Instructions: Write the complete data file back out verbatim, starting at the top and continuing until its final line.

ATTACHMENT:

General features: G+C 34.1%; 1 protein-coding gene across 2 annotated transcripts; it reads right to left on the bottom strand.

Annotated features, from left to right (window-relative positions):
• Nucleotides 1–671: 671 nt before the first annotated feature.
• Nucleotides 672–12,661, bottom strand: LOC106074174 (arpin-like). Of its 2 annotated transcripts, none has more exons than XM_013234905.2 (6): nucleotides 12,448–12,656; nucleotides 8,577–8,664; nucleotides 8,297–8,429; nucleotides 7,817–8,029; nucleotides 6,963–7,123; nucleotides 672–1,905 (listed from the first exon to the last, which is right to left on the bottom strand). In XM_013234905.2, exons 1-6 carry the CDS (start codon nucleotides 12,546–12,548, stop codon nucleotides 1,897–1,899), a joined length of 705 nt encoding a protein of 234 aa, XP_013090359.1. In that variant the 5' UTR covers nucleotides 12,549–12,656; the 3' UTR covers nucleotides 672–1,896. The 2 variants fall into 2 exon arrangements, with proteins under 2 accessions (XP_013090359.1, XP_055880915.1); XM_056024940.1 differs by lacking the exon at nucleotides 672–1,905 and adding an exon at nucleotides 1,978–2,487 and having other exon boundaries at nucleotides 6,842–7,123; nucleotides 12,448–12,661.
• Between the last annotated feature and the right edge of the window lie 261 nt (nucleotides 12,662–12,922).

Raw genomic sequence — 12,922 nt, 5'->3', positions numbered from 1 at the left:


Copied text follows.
General features: G+C 34.1%; 1 protein-coding gene across 2 annotated transcripts; it reads right to left on the bottom strand.

Annotated features, from left to right (window-relative positions):
• Nucleotides 1–671: 671 nt before the first annotated feature.
• Nucleotides 672–12,661, bottom strand: LOC106074174 (arpin-like). Of its 2 annotated transcripts, none has more exons than XM_013234905.2 (6): nucleotides 12,448–12,656; nucleotides 8,577–8,664; nucleotides 8,297–8,429; nucleotides 7,817–8,029; nucleotides 6,963–7,123; nucleotides 672–1,905 (listed from the first exon to the last, which is right to left on the bottom strand). In XM_013234905.2, exons 1-6 carry the CDS (start codon nucleotides 12,546–12,548, stop codon nucleotides 1,897–1,899), a joined length of 705 nt encoding a protein of 234 aa, XP_013090359.1. In that variant the 5' UTR covers nucleotides 12,549–12,656; the 3' UTR covers nucleotides 672–1,896. The 2 variants fall into 2 exon arrangements, with proteins under 2 accessions (XP_013090359.1, XP_055880915.1); XM_056024940.1 differs by lacking the exon at nucleotides 672–1,905 and adding an exon at nucleotides 1,978–2,487 and having other exon boundaries at nucleotides 6,842–7,123; nucleotides 12,448–12,661.
• Between the last annotated feature and the right edge of the window lie 261 nt (nucleotides 12,662–12,922).

Raw genomic sequence — 12,922 nt, 5'->3', positions numbered from 1 at the left: